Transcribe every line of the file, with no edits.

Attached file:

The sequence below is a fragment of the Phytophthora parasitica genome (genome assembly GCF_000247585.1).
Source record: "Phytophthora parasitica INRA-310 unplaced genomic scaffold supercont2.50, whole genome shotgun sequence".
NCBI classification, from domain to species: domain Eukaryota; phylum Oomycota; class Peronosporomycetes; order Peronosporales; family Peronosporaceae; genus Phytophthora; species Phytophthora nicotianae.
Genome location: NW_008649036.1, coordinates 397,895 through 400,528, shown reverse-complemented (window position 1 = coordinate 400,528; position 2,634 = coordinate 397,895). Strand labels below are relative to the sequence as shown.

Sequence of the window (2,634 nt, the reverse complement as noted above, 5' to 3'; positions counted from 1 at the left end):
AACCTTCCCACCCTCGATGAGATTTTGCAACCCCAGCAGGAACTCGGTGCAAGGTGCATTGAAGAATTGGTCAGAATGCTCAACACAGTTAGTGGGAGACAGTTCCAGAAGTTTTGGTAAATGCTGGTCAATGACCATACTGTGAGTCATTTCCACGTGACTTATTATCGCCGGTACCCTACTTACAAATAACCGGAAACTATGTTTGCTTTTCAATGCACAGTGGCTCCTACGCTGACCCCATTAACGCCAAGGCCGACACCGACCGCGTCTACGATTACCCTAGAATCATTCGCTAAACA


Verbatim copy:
The sequence below is a fragment of the Phytophthora parasitica genome (genome assembly GCF_000247585.1).
Source record: "Phytophthora parasitica INRA-310 unplaced genomic scaffold supercont2.50, whole genome shotgun sequence".
NCBI classification, from domain to species: domain Eukaryota; phylum Oomycota; class Peronosporomycetes; order Peronosporales; family Peronosporaceae; genus Phytophthora; species Phytophthora nicotianae.
Genome location: NW_008649036.1, coordinates 397,895 through 400,528, shown reverse-complemented (window position 1 = coordinate 400,528; position 2,634 = coordinate 397,895). Strand labels below are relative to the sequence as shown.

Sequence of the window (2,634 nt, the reverse complement as noted above, 5' to 3'; positions counted from 1 at the left end):
AACCTTCCCACCCTCGATGAGATTTTGCAACCCCAGCAGGAACTCGGTGCAAGGTGCATTGAAGAATTGGTCAGAATGCTCAACACAGTTAGTGGGAGACAGTTCCAGAAGTTTTGGTAAATGCTGGTCAATGACCATACTGTGAGTCATTTCCACGTGACTTATTATCGCCGGTACCCTACTTACAAATAACCGGAAACTATGTTTGCTTTTCAATGCACAGTGGCTCCTACGCTGACCCCATTAACGCCAAGGCCGACACCGACCGCGTCTACGATTACCCTAGAATCATTCGCTAAACA